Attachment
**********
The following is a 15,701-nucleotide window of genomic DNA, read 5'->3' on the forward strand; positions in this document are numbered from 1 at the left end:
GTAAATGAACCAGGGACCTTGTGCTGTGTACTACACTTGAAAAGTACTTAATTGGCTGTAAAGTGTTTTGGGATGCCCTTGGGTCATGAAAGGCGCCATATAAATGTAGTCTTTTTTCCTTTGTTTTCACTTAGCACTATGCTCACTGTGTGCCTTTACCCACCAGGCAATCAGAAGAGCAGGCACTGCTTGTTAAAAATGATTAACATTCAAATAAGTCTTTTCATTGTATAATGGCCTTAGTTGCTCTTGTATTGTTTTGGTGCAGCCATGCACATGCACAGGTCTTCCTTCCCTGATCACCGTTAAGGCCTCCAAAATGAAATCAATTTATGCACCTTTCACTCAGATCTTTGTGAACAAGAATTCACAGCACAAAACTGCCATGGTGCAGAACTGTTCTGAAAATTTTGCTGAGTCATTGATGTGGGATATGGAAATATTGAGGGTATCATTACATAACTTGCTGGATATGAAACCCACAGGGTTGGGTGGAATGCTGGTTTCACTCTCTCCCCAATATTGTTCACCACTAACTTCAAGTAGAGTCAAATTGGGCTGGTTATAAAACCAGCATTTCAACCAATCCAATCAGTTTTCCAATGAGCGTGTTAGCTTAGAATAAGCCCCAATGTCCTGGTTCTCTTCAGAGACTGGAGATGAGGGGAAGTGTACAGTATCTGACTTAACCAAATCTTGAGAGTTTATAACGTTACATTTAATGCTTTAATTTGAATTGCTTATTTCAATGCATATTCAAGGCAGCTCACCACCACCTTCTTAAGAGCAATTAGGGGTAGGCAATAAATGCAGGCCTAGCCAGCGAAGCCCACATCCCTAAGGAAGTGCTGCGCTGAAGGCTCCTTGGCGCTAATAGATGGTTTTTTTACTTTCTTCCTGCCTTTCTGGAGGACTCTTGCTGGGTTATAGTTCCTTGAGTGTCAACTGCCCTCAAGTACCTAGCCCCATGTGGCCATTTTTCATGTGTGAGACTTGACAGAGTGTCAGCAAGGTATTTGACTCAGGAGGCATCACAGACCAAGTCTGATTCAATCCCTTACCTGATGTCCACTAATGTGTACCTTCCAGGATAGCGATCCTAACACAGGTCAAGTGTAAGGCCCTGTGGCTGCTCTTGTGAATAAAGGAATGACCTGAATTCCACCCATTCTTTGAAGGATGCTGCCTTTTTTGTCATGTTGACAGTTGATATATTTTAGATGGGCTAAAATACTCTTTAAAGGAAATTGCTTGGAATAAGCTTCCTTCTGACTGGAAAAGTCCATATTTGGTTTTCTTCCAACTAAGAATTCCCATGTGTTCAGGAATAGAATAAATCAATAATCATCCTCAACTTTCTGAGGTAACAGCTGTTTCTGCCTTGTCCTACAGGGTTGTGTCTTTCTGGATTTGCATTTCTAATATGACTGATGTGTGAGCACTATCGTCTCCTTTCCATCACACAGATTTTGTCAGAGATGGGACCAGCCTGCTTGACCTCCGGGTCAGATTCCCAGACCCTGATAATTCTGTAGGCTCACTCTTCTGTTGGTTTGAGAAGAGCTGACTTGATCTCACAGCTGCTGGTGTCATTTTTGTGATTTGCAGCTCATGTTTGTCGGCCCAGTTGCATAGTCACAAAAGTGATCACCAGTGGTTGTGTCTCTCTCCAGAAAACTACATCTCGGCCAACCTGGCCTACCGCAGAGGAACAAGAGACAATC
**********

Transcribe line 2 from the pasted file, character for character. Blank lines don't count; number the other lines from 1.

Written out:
GTAAATGAACCAGGGACCTTGTGCTGTGTACTACACTTGAAAAGTACTTAATTGGCTGTAAAGTGTTTTGGGATGCCCTTGGGTCATGAAAGGCGCCATATAAATGTAGTCTTTTTTCCTTTGTTTTCACTTAGCACTATGCTCACTGTGTGCCTTTACCCACCAGGCAATCAGAAGAGCAGGCACTGCTTGTTAAAAATGATTAACATTCAAATAAGTCTTTTCATTGTATAATGGCCTTAGTTGCTCTTGTATTGTTTTGGTGCAGCCATGCACATGCACAGGTCTTCCTTCCCTGATCACCGTTAAGGCCTCCAAAATGAAATCAATTTATGCACCTTTCACTCAGATCTTTGTGAACAAGAATTCACAGCACAAAACTGCCATGGTGCAGAACTGTTCTGAAAATTTTGCTGAGTCATTGATGTGGGATATGGAAATATTGAGGGTATCATTACATAACTTGCTGGATATGAAACCCACAGGGTTGGGTGGAATGCTGGTTTCACTCTCTCCCCAATATTGTTCACCACTAACTTCAAGTAGAGTCAAATTGGGCTGGTTATAAAACCAGCATTTCAACCAATCCAATCAGTTTTCCAATGAGCGTGTTAGCTTAGAATAAGCCCCAATGTCCTGGTTCTCTTCAGAGACTGGAGATGAGGGGAAGTGTACAGTATCTGACTTAACCAAATCTTGAGAGTTTATAACGTTACATTTAATGCTTTAATTTGAATTGCTTATTTCAATGCATATTCAAGGCAGCTCACCACCACCTTCTTAAGAGCAATTAGGGGTAGGCAATAAATGCAGGCCTAGCCAGCGAAGCCCACATCCCTAAGGAAGTGCTGCGCTGAAGGCTCCTTGGCGCTAATAGATGGTTTTTTTACTTTCTTCCTGCCTTTCTGGAGGACTCTTGCTGGGTTATAGTTCCTTGAGTGTCAACTGCCCTCAAGTACCTAGCCCCATGTGGCCATTTTTCATGTGTGAGACTTGACAGAGTGTCAGCAAGGTATTTGACTCAGGAGGCATCACAGACCAAGTCTGATTCAATCCCTTACCTGATGTCCACTAATGTGTACCTTCCAGGATAGCGATCCTAACACAGGTCAAGTGTAAGGCCCTGTGGCTGCTCTTGTGAATAAAGGAATGACCTGAATTCCACCCATTCTTTGAAGGATGCTGCCTTTTTTGTCATGTTGACAGTTGATATATTTTAGATGGGCTAAAATACTCTTTAAAGGAAATTGCTTGGAATAAGCTTCCTTCTGACTGGAAAAGTCCATATTTGGTTTTCTTCCAACTAAGAATTCCCATGTGTTCAGGAATAGAATAAATCAATAATCATCCTCAACTTTCTGAGGTAACAGCTGTTTCTGCCTTGTCCTACAGGGTTGTGTCTTTCTGGATTTGCATTTCTAATATGACTGATGTGTGAGCACTATCGTCTCCTTTCCATCACACAGATTTTGTCAGAGATGGGACCAGCCTGCTTGACCTCCGGGTCAGATTCCCAGACCCTGATAATTCTGTAGGCTCACTCTTCTGTTGGTTTGAGAAGAGCTGACTTGATCTCACAGCTGCTGGTGTCATTTTTGTGATTTGCAGCTCATGTTTGTCGGCCCAGTTGCATAGTCACAAAAGTGATCACCAGTGGTTGTGTCTCTCTCCAGAAAACTACATCTCGGCCAACCTGGCCTACCGCAGAGGAACAAGAGACAATC